A salon owner once asked me – with a completely straight face – if I could write her an ad that would flood her salon with customers and turn her business into a thriving cash machine. Overnight.
In other words, “give me one perfect off-the-shelf, simple solution to a complicated, multi-faceted, ever-changing and, more to the point, on-going, ever-increasing problem.”
It amazes me how so many people in small businesses somehow expect a single, ‘silver bullet’ answer to a complex problem:
how to get more customers.
Very, very few business owners ‘get’ the complexity and difficulty of the task, the details that matter.
I’ve just returned from a family wedding on a tiny jungle island called Koh Tao in the middle of the Gulf of Thailand, where one of my son Keith married his beautiful South Korean bride Yumi.
At such a remote location, the wedding was a logistical nightmare, requiring more than 18 months of planning. Emails and phone calls went back and forth for month after month. Six months before the big day, Keith flew to Koh Tao to personally co-ordinate the various elements of the event.
Getting the wedding guests committed to booking their flights – from as far afield as Vienna and Brisbane – was an exercise in trying to herd cats.
Depending on where they were coming from, it took guests at least two, often three or four plane rides plus a two-hour boat trip just to get there. Co-ordinating accommodation for 30 people, plus caterers, wedding planners and photographers by remote control in a non-English speaking third-world country was an exercise in patience, understanding and persistence.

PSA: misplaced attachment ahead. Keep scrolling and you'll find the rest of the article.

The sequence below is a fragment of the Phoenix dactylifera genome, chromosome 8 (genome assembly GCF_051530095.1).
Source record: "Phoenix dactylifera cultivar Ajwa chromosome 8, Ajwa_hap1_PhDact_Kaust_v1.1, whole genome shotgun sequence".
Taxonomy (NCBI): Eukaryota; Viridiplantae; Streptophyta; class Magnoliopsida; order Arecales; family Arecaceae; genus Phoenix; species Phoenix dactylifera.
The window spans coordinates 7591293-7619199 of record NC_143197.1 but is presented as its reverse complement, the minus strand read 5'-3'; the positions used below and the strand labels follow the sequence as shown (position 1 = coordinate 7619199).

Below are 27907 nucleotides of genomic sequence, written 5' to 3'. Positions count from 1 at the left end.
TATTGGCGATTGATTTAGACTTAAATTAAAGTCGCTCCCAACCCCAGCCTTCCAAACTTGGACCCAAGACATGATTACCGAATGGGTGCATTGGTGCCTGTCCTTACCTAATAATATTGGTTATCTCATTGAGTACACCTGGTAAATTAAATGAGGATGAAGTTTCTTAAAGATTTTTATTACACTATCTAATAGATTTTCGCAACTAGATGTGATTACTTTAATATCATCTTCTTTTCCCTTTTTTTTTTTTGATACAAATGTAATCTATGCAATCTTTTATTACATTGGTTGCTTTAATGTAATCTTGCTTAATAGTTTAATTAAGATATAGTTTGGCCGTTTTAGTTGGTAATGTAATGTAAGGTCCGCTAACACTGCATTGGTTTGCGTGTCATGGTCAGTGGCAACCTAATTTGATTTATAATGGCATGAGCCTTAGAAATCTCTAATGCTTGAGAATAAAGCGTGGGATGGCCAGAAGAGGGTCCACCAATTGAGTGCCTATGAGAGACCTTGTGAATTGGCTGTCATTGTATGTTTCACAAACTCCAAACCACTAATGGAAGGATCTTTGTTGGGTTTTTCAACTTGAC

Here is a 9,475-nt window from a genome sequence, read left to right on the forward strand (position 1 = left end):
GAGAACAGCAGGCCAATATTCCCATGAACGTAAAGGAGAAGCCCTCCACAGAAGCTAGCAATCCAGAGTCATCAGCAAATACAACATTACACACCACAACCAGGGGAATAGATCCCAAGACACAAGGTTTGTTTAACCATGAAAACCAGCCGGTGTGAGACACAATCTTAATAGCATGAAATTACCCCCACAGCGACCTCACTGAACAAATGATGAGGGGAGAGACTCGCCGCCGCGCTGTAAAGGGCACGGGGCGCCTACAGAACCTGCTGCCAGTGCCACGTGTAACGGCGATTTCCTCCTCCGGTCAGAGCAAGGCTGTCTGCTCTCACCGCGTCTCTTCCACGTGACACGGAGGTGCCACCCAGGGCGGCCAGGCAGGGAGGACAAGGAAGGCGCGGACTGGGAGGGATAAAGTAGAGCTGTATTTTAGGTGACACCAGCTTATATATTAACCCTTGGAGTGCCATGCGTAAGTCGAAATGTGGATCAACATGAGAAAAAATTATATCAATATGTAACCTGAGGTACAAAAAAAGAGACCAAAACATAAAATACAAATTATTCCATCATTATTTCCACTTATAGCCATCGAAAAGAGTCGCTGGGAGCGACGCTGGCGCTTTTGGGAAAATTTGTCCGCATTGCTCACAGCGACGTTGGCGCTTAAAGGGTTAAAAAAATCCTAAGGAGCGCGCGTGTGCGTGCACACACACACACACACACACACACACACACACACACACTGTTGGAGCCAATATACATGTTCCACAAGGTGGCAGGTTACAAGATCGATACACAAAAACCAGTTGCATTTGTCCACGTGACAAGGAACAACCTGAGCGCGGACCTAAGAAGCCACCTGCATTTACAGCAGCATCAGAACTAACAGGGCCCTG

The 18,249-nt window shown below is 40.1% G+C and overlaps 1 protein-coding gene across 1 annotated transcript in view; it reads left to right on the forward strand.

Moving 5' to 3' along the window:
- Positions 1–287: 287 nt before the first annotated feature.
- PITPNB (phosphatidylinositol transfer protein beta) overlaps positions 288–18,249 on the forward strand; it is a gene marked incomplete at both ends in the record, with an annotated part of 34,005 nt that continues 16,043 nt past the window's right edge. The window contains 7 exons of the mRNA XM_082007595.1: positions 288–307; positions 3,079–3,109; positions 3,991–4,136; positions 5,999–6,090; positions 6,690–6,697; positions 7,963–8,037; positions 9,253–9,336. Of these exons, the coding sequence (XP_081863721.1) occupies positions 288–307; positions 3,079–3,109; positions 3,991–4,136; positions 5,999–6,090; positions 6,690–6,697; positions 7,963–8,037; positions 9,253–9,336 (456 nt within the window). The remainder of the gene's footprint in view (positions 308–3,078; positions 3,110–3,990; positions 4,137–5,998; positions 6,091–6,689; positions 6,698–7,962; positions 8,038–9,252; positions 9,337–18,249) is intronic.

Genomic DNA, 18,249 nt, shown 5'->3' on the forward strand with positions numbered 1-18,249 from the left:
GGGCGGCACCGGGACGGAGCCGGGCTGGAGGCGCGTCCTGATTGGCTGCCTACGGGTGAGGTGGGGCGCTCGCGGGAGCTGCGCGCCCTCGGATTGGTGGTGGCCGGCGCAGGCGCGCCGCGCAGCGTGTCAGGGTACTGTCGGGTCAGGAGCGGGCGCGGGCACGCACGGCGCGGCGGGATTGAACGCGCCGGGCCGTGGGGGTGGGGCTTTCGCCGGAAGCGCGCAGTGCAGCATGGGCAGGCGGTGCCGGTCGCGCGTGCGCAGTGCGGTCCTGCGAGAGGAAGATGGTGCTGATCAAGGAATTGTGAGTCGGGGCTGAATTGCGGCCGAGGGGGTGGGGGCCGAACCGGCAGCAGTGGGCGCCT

The event went off without a hitch, all thanks to my son and his new wife. And it made me think;
It seems to me if business owners put as much thought, planning and attention to detail into their product launches or marketing campaigns, their lives would be so much more prosperous.
But people invest more effort, expend more energy, drive themselves into more of a tizzy over their…Christmas parties…than they do their own businesses. Go figure.
And yet, when focus, energy and attention to detail is turned into a carefully-planned campaign to generate business, much can happen.
Example: Kim Susskind’s Brazilathon Campaign
Last year, Noosa salon owner Kim Susskind wanted to generate publicity to promote a planned ‘brazilathon’ – to create a ‘world record’ number of brazilians performed in a single day. Over a period of weeks, I worked with Kim to design a campaign that got her not one, but two front page stories in the local newspaper, radio air time, social media exposure, and a series of emails and text messages that – in combination – produced saturation coverage in her local market.
The result: a new ‘world record’, the talk of the town, and a backlash from competing salon owners jealous of Kim’s new-found fame. (Kim now features as a columnist in the same local paper, further cementing her ‘authority’ as an expert – the ‘go-to’ person in her area.)
Worth noting: this could not have been achieved with a lazy mere email, a single mailbox flyer, a hap-hazard text message, or a thrown-together post on Facebook.
Successful marketing isn’t an event, it’s a process.
Kim’s campaign required planning. But the most careful plans in the world are useless without timely, persistent execution.
“Give me six hours to chop down a tree and I will spend the first four sharpening the axe.”